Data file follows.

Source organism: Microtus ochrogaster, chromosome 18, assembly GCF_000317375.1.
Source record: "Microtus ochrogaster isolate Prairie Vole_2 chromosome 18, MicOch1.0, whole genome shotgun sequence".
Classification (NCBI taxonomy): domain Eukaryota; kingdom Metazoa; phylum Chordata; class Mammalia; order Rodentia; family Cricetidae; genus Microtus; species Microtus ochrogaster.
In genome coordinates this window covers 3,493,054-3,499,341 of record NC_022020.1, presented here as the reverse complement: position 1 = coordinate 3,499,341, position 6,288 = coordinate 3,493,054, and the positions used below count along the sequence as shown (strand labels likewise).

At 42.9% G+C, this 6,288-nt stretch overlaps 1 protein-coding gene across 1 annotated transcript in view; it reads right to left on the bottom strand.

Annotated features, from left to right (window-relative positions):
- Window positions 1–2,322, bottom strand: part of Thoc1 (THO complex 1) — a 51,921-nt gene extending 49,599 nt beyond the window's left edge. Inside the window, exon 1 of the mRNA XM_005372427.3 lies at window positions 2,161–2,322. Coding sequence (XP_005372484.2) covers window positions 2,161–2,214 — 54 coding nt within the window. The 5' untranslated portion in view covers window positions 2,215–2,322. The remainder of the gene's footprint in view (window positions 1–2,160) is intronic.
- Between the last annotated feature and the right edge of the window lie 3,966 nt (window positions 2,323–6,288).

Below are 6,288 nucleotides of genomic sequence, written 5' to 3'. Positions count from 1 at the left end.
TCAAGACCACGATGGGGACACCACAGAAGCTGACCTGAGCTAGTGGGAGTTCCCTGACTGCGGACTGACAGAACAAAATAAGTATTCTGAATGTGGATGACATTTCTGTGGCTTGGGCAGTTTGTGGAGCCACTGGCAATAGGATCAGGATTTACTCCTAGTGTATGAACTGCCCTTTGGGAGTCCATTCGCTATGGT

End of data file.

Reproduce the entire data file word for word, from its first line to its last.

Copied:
Source organism: Microtus ochrogaster, chromosome 18, assembly GCF_000317375.1.
Source record: "Microtus ochrogaster isolate Prairie Vole_2 chromosome 18, MicOch1.0, whole genome shotgun sequence".
Classification (NCBI taxonomy): domain Eukaryota; kingdom Metazoa; phylum Chordata; class Mammalia; order Rodentia; family Cricetidae; genus Microtus; species Microtus ochrogaster.
In genome coordinates this window covers 3,493,054-3,499,341 of record NC_022020.1, presented here as the reverse complement: position 1 = coordinate 3,499,341, position 6,288 = coordinate 3,493,054, and the positions used below count along the sequence as shown (strand labels likewise).

At 42.9% G+C, this 6,288-nt stretch overlaps 1 protein-coding gene across 1 annotated transcript in view; it reads right to left on the bottom strand.

Annotated features, from left to right (window-relative positions):
- Window positions 1–2,322, bottom strand: part of Thoc1 (THO complex 1) — a 51,921-nt gene extending 49,599 nt beyond the window's left edge. Inside the window, exon 1 of the mRNA XM_005372427.3 lies at window positions 2,161–2,322. Coding sequence (XP_005372484.2) covers window positions 2,161–2,214 — 54 coding nt within the window. The 5' untranslated portion in view covers window positions 2,215–2,322. The remainder of the gene's footprint in view (window positions 1–2,160) is intronic.
- Between the last annotated feature and the right edge of the window lie 3,966 nt (window positions 2,323–6,288).

Below are 6,288 nucleotides of genomic sequence, written 5' to 3'. Positions count from 1 at the left end.
TCAAGACCACGATGGGGACACCACAGAAGCTGACCTGAGCTAGTGGGAGTTCCCTGACTGCGGACTGACAGAACAAAATAAGTATTCTGAATGTGGATGACATTTCTGTGGCTTGGGCAGTTTGTGGAGCCACTGGCAATAGGATCAGGATTTACTCCTAGTGTATGAACTGCCCTTTGGGAGTCCATTCGCTATGGT